Spinoza and the Sciences

Spinoza and the Sciences

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Prefatory Explanation It must be remarked at once that I am 'editor' of this volume only in that I had the honor of presiding at the symposium on Spinoza and the Sciences at which a number of these papers were presented (exceptions are those by Hans Jonas, Richard Popkin, Joe VanZandt and our four European contributors), in that I have given some editorial advice on details of some of the papers, including translations, and finally, in that my name appears on the cover. The choice of speakers, and of addi- tional contributors, is entirely due to Robert Cohen and Debra Nails; and nearly all the burden of readying the manuscript for the press has been borne by the latter. In the introduction to another anthology on Spinoza I opened my remarks by quoting a statement of Sir Stuart Hampshire about inter- pretations of Spinoza's chief work: All these masks have been fitted on him and each of them does to some extent fit. But they remain masks, not the living face. They do not show the moving tensions and unresolved conflicts in Spinoza's Ethics. (Hampshire, 1973, p. 297) The double theme of 'moving tensions' and 'unresolved conflicts' seems even more appropriate to the present volume. What is Spinoza's rela- tion to the sciences? The answers are many, and they criss-cross one another in a number of complicated ways.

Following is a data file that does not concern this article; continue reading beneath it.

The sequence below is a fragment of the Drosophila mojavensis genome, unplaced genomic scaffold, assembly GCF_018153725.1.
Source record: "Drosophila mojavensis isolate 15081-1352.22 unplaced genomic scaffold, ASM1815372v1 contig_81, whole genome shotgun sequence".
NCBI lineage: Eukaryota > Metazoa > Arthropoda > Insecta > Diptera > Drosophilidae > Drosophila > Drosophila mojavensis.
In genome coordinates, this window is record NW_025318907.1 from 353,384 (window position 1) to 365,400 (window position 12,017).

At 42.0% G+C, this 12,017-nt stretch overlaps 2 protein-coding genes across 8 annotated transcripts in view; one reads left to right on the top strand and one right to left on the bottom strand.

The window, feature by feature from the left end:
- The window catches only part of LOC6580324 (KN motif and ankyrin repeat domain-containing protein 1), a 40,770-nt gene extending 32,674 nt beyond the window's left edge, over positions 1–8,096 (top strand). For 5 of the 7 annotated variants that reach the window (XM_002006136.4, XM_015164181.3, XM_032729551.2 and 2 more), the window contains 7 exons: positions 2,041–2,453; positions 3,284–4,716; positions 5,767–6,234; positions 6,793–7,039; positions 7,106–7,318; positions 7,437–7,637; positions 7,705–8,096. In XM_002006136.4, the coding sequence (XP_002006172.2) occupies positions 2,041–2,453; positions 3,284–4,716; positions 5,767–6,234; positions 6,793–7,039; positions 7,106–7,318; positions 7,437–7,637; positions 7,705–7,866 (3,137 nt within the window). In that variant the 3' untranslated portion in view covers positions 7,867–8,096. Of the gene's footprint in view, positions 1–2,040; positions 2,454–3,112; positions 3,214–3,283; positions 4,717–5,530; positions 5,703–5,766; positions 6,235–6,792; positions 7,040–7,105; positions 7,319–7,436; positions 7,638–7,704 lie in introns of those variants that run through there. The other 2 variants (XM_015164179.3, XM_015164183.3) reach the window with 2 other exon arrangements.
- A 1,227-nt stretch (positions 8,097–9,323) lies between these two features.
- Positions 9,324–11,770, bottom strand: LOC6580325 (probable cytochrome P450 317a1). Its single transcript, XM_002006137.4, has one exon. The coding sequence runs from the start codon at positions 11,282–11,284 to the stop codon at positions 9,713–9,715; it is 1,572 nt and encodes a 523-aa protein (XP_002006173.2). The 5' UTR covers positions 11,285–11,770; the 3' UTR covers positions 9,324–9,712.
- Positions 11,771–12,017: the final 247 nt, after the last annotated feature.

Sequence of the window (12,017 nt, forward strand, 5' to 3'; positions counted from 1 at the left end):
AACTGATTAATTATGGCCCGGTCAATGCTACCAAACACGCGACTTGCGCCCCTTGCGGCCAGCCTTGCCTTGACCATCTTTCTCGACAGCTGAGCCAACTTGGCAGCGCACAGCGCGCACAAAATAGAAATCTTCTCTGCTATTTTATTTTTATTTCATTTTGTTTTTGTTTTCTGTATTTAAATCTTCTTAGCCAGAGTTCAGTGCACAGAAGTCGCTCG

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Product details

  • Paperback | 339 pages
  • 155 x 235 x 19.05mm | 551g
  • Dordrecht, Netherlands
  • English
  • Annotated
  • Softcover reprint of the original 1st ed. 1986
  • XIX, 339 p.
  • 9401085110
  • 9789401085113

Table of contents

I. Spinoza and Seventeenth Century Science.- Spinoza in the Century of Science.- Spinoza and Cartesian Mechanics (translated by Debra Nails and Pascal Gallez).- Spinoza and the Rise of Modern Science in the Netherlands.- II. Spinoza: Scientist.- Spinoza: Scientist and Theorist of Scientific Method.- Spinoza and Euclidean Arithmetic: The Example of the Fourth Proportional (translated by David Lachterman).- III. Spinoza and the Human Sciences: Politics and Hermeneutics.- Towards a Canonic Version of Classical Political Theory.- Some New Light on the Roots of Spinoza's Science of Bible Study.- IV. Scientific-Metaphysical Reflections.- Self-Knowledge as Self-Preservation?.- Spinoza's Version of the Eternity of.- V. Spinoza and Twentieth Century Science.- Parallelism and Complementarity: The Psycho-Physical Problem in Spinoza and in the Succession of Niels Bohr.- Res Extensa and the Space-Time Continuum.- Einstein and Spinoza (translated by Michel Paty and Robert S. Cohen).- VI. Bibliography.- Annotated Bibliography of Spinoza and the the Mind Sciences.- Index Locorum.- General Index.
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